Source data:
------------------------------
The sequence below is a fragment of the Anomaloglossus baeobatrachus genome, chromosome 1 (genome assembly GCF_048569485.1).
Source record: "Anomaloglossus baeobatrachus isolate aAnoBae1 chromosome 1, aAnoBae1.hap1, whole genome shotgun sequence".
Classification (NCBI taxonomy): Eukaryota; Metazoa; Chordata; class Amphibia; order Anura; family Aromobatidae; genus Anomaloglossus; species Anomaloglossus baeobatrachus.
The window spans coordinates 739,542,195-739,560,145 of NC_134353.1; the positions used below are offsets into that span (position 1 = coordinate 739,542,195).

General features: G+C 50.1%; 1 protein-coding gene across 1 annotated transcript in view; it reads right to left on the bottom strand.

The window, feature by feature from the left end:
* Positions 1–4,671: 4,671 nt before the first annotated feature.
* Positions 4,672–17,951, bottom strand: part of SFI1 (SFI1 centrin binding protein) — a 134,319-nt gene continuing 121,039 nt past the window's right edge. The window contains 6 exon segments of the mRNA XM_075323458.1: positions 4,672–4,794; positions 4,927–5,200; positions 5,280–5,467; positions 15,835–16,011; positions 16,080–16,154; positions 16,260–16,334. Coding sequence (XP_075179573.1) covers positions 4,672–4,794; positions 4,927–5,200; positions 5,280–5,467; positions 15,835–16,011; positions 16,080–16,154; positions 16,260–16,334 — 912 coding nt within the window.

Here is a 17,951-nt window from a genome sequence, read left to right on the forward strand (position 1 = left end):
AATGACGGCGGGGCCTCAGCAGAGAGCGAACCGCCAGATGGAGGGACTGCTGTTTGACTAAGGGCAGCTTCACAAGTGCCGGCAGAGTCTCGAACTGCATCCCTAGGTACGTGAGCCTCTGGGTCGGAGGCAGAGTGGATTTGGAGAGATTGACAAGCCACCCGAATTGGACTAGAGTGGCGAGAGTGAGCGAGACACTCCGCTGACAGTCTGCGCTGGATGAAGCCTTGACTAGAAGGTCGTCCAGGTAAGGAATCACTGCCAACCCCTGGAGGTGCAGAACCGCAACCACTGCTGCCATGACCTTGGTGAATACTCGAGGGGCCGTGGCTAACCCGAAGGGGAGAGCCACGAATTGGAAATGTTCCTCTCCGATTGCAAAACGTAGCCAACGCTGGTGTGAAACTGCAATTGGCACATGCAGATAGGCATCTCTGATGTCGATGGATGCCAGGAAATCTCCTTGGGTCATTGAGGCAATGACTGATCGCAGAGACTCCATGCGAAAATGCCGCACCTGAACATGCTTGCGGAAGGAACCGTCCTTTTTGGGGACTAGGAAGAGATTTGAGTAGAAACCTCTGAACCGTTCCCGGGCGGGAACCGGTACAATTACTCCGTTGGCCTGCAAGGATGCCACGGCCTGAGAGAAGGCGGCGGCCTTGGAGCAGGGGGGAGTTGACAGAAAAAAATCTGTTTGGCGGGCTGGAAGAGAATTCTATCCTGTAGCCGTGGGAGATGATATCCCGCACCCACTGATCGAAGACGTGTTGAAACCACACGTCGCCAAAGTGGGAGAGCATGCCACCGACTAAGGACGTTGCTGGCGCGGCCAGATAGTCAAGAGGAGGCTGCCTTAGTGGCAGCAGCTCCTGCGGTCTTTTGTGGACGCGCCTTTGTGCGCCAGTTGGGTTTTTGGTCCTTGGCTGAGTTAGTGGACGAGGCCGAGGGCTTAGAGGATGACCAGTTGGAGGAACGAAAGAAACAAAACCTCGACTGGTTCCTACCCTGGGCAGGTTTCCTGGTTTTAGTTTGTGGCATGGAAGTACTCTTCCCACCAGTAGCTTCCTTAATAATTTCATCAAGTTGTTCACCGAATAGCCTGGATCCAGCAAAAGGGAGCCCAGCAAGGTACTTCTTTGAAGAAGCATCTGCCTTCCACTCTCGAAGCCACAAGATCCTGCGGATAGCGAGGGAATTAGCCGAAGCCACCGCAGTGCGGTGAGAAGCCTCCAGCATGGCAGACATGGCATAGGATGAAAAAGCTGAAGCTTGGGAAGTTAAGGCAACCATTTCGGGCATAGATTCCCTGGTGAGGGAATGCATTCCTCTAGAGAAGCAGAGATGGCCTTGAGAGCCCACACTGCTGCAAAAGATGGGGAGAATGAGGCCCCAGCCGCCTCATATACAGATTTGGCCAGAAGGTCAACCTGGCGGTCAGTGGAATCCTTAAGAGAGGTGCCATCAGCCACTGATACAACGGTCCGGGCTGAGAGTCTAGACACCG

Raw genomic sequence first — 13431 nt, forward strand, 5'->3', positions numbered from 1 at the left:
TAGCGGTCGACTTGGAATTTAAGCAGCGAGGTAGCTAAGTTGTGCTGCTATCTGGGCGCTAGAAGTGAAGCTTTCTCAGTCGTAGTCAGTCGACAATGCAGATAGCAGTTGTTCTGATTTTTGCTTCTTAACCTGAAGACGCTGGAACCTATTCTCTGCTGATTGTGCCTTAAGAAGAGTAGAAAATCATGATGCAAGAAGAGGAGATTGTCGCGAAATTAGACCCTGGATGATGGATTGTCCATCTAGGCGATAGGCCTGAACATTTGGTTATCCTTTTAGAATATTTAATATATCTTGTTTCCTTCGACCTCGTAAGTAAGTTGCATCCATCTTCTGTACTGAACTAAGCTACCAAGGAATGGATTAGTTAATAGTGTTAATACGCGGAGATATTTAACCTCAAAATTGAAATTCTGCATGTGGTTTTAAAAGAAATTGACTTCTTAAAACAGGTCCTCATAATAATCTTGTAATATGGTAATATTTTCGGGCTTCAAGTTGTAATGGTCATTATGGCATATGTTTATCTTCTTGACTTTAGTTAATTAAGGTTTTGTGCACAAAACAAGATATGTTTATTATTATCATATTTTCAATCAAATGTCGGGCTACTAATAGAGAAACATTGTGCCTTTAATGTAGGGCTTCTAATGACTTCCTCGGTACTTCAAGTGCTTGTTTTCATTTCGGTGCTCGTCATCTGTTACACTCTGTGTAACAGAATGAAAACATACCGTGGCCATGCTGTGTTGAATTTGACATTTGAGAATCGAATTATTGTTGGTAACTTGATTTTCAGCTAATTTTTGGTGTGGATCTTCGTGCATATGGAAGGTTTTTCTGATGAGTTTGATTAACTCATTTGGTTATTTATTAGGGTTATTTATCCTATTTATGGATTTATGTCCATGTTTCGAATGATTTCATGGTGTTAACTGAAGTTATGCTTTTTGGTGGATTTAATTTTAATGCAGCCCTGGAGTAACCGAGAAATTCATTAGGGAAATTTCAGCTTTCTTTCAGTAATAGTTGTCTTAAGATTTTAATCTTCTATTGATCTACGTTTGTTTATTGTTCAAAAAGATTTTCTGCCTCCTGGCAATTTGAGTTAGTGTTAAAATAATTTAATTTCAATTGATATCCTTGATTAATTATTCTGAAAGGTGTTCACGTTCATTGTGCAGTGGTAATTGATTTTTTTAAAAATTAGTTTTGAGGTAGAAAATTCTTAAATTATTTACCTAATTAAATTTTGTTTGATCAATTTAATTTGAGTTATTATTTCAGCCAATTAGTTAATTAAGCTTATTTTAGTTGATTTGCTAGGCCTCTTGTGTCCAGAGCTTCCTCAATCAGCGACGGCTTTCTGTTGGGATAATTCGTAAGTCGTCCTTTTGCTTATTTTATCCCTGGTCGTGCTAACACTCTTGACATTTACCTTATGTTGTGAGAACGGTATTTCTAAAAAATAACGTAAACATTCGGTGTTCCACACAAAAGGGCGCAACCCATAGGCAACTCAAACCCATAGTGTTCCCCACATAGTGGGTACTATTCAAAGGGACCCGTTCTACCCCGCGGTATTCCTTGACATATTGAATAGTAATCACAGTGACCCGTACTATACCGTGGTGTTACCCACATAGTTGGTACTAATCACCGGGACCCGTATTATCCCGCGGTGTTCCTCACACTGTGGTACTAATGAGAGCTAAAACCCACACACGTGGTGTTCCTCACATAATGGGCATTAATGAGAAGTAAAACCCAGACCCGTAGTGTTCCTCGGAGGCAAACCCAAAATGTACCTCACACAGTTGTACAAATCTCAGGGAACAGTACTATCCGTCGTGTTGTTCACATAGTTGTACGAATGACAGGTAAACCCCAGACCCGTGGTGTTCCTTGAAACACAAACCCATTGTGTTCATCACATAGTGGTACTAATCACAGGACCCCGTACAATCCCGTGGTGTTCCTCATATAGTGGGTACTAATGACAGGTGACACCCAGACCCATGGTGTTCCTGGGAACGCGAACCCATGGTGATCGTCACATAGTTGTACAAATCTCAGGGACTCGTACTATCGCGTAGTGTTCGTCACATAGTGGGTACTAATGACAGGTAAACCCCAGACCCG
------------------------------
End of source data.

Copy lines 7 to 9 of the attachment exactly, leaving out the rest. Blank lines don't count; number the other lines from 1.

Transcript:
* Positions 1–4,671: 4,671 nt before the first annotated feature.
* Positions 4,672–17,951, bottom strand: part of SFI1 (SFI1 centrin binding protein) — a 134,319-nt gene continuing 121,039 nt past the window's right edge. The window contains 6 exon segments of the mRNA XM_075323458.1: positions 4,672–4,794; positions 4,927–5,200; positions 5,280–5,467; positions 15,835–16,011; positions 16,080–16,154; positions 16,260–16,334. Coding sequence (XP_075179573.1) covers positions 4,672–4,794; positions 4,927–5,200; positions 5,280–5,467; positions 15,835–16,011; positions 16,080–16,154; positions 16,260–16,334 — 912 coding nt within the window.

Here is a 17,951-nt window from a genome sequence, read left to right on the forward strand (position 1 = left end):